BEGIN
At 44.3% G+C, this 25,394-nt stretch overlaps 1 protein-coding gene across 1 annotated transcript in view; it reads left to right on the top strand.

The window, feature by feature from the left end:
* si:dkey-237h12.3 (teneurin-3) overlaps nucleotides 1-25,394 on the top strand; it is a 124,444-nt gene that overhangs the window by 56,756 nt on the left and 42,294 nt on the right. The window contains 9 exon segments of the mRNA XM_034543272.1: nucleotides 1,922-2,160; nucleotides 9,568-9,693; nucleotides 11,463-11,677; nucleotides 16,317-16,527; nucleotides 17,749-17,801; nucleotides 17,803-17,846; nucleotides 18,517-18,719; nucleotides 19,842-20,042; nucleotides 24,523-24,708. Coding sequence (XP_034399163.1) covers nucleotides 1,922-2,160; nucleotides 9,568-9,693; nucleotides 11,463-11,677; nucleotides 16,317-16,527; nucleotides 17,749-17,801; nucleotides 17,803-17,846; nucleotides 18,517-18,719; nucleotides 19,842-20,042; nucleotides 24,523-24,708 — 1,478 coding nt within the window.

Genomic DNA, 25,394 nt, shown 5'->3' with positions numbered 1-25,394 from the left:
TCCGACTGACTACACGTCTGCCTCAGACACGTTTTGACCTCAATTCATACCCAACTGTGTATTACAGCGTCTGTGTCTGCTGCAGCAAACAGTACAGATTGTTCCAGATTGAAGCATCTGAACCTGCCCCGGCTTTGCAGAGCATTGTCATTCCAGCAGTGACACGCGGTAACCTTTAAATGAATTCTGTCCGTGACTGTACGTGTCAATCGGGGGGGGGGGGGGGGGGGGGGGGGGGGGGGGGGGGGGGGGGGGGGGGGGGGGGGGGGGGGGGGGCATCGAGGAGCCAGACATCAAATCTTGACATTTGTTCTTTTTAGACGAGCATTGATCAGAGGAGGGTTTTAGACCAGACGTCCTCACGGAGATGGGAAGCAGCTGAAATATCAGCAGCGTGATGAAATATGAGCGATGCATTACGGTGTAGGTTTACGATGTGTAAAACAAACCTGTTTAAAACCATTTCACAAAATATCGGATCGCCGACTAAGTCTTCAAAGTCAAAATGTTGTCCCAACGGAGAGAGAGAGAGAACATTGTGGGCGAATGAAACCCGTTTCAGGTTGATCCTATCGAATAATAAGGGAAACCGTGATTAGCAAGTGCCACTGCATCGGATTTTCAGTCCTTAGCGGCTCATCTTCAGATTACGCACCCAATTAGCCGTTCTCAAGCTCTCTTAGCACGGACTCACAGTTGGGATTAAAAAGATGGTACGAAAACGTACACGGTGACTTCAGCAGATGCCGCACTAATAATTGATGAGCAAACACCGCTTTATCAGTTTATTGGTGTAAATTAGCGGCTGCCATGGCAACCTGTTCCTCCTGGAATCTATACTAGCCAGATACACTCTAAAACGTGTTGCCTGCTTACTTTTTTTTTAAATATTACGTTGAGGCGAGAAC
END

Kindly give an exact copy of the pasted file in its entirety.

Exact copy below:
At 44.3% G+C, this 25,394-nt stretch overlaps 1 protein-coding gene across 1 annotated transcript in view; it reads left to right on the top strand.

The window, feature by feature from the left end:
* si:dkey-237h12.3 (teneurin-3) overlaps nucleotides 1-25,394 on the top strand; it is a 124,444-nt gene that overhangs the window by 56,756 nt on the left and 42,294 nt on the right. The window contains 9 exon segments of the mRNA XM_034543272.1: nucleotides 1,922-2,160; nucleotides 9,568-9,693; nucleotides 11,463-11,677; nucleotides 16,317-16,527; nucleotides 17,749-17,801; nucleotides 17,803-17,846; nucleotides 18,517-18,719; nucleotides 19,842-20,042; nucleotides 24,523-24,708. Coding sequence (XP_034399163.1) covers nucleotides 1,922-2,160; nucleotides 9,568-9,693; nucleotides 11,463-11,677; nucleotides 16,317-16,527; nucleotides 17,749-17,801; nucleotides 17,803-17,846; nucleotides 18,517-18,719; nucleotides 19,842-20,042; nucleotides 24,523-24,708 — 1,478 coding nt within the window.

Genomic DNA, 25,394 nt, shown 5'->3' with positions numbered 1-25,394 from the left:
TCCGACTGACTACACGTCTGCCTCAGACACGTTTTGACCTCAATTCATACCCAACTGTGTATTACAGCGTCTGTGTCTGCTGCAGCAAACAGTACAGATTGTTCCAGATTGAAGCATCTGAACCTGCCCCGGCTTTGCAGAGCATTGTCATTCCAGCAGTGACACGCGGTAACCTTTAAATGAATTCTGTCCGTGACTGTACGTGTCAATCGGGGGGGGGGGGGGGGGGGGGGGGGGGGGGGGGGGGGGGGGGGGGGGGGGGGGGGGGGGGGGGGGCATCGAGGAGCCAGACATCAAATCTTGACATTTGTTCTTTTTAGACGAGCATTGATCAGAGGAGGGTTTTAGACCAGACGTCCTCACGGAGATGGGAAGCAGCTGAAATATCAGCAGCGTGATGAAATATGAGCGATGCATTACGGTGTAGGTTTACGATGTGTAAAACAAACCTGTTTAAAACCATTTCACAAAATATCGGATCGCCGACTAAGTCTTCAAAGTCAAAATGTTGTCCCAACGGAGAGAGAGAGAGAACATTGTGGGCGAATGAAACCCGTTTCAGGTTGATCCTATCGAATAATAAGGGAAACCGTGATTAGCAAGTGCCACTGCATCGGATTTTCAGTCCTTAGCGGCTCATCTTCAGATTACGCACCCAATTAGCCGTTCTCAAGCTCTCTTAGCACGGACTCACAGTTGGGATTAAAAAGATGGTACGAAAACGTACACGGTGACTTCAGCAGATGCCGCACTAATAATTGATGAGCAAACACCGCTTTATCAGTTTATTGGTGTAAATTAGCGGCTGCCATGGCAACCTGTTCCTCCTGGAATCTATACTAGCCAGATACACTCTAAAACGTGTTGCCTGCTTACTTTTTTTTTAAATATTACGTTGAGGCGAGAAC